Settlement and Deciding Who Has Won

Jones v SS for Energy and Climate Change [2012] EWHC 3647 (QB), [2013] 2 Costs LR 230

Mrs Justice Swift held that there was no reason to depart from the general rule as set out in CPR 44.2 that the successful party should be awarded their costs. In this claim the claimants were able to prove breach of duty but failed to establish causation in a number of the leading cases. It was decided that the claimant was the successful party, however some form of reduction needed to be applied. It was agreed that an issue-based costs order would be complex and lead to increased detailed assessment costs and therefore a percentage reduction was utilised. When deciding on the percentage reduction, it was necessary to take into account the issues that the claimants’ had lost in relation to the litigation as a whole and not just time spent at trial on those issues. A 20% reduction was applied.

British Coal Chronic Obstructive Pulmonary Disease Litigation

It may not always be appropriate to apply a reduction to the common costs in a claim where the claimants were the successful party, even though a number of the claimants may not win on their individual cases. Below is an extract from Afrika regarding this claim:

“Turner J ordered the defendants to pay the costs of claimants, who had not discontinued and persevered to the end of litigation, but lost their cases on their own individual facts. No doubt any such order as that would be highly exceptional but it shows the wisdom of not having any a priori rule for discontinuing claimants in group actions which takes effect before the outcome of common issues is known.”

Kupeli v Kibris Turk Hava Yollari Sirketi (trading as Cyprus Turkish Airlines) [2018] EWCA Civ 1264

There were 838 claimants that for the purposes of a preliminary trial were split into 3 categories. Lead claimants were chosen and there were 16 issues identified to be addressed. By the time the trial was due to start only 1 issue remained to be decided. It was decided the claims under categories 2 and 3 had failed. There were a remaining 76 claims to be decided upon in category 1. The claims settled for a modest sum. The claimants’ were found to be the successful party as ‘they will receive a cheque from the defendant’. The claimants were awarded 33% of their costs.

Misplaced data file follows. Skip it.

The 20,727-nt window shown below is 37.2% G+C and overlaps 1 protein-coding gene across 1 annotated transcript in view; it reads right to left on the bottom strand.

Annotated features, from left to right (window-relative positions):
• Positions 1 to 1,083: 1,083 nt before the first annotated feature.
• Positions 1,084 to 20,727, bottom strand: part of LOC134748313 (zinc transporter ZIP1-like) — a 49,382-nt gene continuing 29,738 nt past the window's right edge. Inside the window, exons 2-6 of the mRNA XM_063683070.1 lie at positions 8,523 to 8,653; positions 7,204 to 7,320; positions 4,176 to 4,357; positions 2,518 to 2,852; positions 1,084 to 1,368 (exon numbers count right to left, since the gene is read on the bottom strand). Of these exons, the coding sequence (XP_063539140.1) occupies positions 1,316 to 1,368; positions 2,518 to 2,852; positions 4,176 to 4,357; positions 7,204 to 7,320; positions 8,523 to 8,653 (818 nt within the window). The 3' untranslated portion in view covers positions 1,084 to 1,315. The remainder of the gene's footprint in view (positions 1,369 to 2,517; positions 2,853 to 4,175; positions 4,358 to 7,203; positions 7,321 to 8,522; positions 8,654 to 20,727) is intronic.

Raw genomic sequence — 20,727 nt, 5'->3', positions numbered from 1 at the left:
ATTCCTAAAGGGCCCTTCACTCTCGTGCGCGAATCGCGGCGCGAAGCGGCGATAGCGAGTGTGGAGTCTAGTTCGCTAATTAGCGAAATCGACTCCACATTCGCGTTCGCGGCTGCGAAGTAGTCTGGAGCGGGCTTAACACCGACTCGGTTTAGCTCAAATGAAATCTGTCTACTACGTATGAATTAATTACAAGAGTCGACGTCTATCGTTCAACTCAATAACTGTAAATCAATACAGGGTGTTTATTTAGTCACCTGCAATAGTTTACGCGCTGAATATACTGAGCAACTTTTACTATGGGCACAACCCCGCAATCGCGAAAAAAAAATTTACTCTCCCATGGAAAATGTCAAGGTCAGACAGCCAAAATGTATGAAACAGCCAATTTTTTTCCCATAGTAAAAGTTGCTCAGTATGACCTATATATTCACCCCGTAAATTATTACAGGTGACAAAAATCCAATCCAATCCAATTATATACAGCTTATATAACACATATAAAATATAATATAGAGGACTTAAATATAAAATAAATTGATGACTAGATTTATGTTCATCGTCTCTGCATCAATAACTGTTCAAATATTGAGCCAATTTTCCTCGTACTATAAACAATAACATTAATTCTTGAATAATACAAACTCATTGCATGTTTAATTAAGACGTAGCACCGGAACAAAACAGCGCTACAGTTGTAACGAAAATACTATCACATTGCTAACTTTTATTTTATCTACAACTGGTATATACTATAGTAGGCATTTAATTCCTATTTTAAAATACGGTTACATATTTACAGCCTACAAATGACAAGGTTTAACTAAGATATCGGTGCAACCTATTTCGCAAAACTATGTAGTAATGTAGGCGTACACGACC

The decision was appealed on several basis including the argument that given c.94% of the claims had failed the award off 33% was wrong. It was considered that the litigation should be looked at as a whole, it was clear that there was success on both sides and therefore the decision was overturned and no order for costs was made.

‘where the concept of overall "success" may be a necessarily ambivalent concept (as in a complex group claim trial, in which opposing parties each have considerable success), a search for an overall "winner" may be a largely fruitless exercise. In any event, it is clear from CPR Rule 44.2 that, in assessing costs as between parties, the court must first determine whether to make a costs order at all’.


Practical Considerations

Payments on account

It is standard practice in group litigation that there is a preliminary hearing on the group issues before the individual claims are concluded. There is a presumption that a payment on account of costs should be made following this. See Claimants appearing on the Register of the Corby Group Litigation v Corby Borough Council [2009] All ER (D) 107.

Enhanced Hourly Rates

It is normal that group litigation attracts an enhanced hourly rate by reference to the factors as per CPR 44.4(3). It is important to ensure your retainer allows for this.

Conditional Fee Agreements

If the claim is truly on a no win no fee agreement and the individual claimant loses their claim or discontinues you will may not be able to recover their severable share of the common costs as it would offend then indemnity principle. It is important to ensure the CFA is worded in such a way to account for this.

Routine Communication

When sending routine communications, you will not be able to recover a unit per letter/email. In the age of technology mail shots can be organised and an update letter can be sent to 1000’s of claimants instantaneously.

Administrative Tasks

There are likely to be a lot of IT and administrative tasks that are required in group litigation, to include the IT costs and administrative costs of setting up a portal, organising mail shots, setting up websites, marketing the claim and sorting out funding. These costs are not recoverable from the other side, however this additional work is reflected in the enhanced hourly rates. It is important to establish good working practices to minimise the strain of these tasks.

Security for Costs

The claimants’ liability for adverse costs is often severable and therefore, if unsuccessful, the defendant will need to recover fees against all claimants separately. Given there may be a risk that not all claimants will be able to make payment, an application for security for costs should be considered. A security for costs application may succeed even where the claimants have the benefit of an ATE policy see Rowe and others v Ingenious Media Holdings plc and others—Barness and others v Ingenious Media Ltd and others—Ahearne and others v McKenna and others [2020] EWHC 235 (Ch).